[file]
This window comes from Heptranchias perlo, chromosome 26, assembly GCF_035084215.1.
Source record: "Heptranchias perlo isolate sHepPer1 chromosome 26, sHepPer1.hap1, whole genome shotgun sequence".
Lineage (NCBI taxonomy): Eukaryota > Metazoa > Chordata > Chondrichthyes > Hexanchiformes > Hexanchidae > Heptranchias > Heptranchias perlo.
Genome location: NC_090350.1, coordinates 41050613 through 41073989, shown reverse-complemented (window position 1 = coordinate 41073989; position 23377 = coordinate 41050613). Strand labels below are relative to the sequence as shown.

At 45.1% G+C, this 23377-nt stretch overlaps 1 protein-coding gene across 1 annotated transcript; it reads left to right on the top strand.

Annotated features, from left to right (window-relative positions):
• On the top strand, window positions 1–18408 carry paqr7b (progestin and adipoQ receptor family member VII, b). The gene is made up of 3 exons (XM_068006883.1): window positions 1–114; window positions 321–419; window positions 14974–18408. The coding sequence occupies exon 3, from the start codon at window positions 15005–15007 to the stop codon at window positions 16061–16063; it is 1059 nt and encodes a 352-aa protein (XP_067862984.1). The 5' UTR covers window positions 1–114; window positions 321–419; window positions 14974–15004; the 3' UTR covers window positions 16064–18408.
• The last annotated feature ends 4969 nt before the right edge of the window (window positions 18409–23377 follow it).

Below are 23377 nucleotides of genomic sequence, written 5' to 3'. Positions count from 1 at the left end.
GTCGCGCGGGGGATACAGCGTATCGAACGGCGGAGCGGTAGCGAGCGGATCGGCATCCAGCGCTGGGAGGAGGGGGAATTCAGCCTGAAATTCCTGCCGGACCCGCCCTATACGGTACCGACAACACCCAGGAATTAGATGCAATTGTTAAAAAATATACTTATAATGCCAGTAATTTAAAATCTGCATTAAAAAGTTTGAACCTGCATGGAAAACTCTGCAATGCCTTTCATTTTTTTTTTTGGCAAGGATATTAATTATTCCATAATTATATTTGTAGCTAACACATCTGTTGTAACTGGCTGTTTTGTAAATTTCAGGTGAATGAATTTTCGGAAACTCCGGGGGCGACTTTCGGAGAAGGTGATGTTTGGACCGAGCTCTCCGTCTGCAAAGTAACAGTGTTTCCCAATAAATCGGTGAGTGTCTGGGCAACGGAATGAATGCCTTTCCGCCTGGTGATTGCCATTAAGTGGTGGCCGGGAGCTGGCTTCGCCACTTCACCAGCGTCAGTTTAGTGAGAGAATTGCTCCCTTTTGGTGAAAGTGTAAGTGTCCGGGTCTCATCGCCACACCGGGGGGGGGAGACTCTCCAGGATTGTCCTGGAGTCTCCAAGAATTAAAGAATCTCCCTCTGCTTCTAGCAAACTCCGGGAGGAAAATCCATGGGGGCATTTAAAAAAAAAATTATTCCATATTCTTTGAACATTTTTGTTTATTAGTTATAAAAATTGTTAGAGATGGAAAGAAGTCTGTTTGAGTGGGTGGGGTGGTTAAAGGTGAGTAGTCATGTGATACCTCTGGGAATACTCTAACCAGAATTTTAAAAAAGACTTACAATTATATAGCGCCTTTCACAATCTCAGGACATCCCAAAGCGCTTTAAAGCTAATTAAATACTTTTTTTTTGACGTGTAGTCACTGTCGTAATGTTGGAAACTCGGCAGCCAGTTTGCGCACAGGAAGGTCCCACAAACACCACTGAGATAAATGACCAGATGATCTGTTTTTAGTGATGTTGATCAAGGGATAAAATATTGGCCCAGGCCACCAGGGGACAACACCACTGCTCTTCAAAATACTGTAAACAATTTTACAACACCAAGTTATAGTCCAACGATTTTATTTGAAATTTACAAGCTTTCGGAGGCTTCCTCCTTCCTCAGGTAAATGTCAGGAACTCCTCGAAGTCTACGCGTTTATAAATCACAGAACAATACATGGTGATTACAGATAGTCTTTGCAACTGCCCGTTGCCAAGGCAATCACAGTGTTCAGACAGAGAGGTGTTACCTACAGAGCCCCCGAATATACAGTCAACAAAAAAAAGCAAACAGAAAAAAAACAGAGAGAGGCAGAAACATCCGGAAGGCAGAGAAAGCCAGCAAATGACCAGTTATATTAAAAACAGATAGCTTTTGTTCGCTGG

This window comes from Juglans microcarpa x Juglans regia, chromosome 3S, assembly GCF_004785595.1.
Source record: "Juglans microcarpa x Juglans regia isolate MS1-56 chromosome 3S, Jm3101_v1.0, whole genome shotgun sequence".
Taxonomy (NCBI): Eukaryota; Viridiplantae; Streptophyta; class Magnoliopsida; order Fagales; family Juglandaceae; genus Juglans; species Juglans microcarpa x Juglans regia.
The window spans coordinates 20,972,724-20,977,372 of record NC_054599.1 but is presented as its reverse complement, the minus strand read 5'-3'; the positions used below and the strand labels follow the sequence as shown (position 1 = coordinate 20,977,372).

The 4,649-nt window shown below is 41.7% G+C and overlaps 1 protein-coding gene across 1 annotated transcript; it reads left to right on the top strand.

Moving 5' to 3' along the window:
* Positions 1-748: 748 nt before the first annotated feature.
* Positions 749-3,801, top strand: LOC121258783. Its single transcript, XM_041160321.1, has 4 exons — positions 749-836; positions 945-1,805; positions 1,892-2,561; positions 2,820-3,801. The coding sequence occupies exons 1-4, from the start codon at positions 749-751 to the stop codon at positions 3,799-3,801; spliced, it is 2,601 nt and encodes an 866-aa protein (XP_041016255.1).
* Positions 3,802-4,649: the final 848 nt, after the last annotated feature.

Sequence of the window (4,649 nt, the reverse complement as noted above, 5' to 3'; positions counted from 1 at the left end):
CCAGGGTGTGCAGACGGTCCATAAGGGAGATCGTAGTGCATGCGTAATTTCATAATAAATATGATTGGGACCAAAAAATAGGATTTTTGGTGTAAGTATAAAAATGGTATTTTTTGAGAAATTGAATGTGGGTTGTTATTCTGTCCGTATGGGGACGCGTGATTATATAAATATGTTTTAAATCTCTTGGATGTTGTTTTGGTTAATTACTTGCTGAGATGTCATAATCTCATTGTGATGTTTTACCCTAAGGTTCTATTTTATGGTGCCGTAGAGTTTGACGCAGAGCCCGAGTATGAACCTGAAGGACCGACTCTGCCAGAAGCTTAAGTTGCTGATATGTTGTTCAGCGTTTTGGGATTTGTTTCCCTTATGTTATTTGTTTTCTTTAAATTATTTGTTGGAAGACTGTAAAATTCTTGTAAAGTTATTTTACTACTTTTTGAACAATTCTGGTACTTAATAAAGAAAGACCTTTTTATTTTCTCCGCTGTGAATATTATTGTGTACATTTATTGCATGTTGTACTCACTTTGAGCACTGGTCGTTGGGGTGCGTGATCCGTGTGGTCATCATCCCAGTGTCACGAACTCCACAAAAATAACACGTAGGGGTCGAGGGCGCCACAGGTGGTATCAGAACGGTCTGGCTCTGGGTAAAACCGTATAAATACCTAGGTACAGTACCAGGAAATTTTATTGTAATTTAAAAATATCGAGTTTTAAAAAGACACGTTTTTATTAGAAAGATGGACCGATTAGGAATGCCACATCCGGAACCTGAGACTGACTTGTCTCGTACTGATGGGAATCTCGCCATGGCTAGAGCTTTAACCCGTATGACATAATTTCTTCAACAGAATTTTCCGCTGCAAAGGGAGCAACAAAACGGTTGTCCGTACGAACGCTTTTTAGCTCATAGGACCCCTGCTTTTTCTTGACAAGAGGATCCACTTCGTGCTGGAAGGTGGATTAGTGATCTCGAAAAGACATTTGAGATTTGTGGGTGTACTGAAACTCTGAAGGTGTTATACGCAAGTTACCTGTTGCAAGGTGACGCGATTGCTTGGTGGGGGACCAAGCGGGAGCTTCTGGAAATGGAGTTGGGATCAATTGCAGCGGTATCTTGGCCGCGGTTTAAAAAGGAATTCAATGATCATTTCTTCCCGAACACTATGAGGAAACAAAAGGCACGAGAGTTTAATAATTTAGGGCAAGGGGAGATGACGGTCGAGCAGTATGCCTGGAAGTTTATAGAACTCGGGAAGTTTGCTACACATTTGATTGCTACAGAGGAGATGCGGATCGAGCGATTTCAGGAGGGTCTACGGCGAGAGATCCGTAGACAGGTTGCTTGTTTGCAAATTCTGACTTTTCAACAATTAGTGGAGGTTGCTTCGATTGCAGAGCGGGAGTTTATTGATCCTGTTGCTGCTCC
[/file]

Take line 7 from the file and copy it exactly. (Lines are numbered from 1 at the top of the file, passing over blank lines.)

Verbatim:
• On the top strand, window positions 1–18408 carry paqr7b (progestin and adipoQ receptor family member VII, b). The gene is made up of 3 exons (XM_068006883.1): window positions 1–114; window positions 321–419; window positions 14974–18408. The coding sequence occupies exon 3, from the start codon at window positions 15005–15007 to the stop codon at window positions 16061–16063; it is 1059 nt and encodes a 352-aa protein (XP_067862984.1). The 5' UTR covers window positions 1–114; window positions 321–419; window positions 14974–15004; the 3' UTR covers window positions 16064–18408.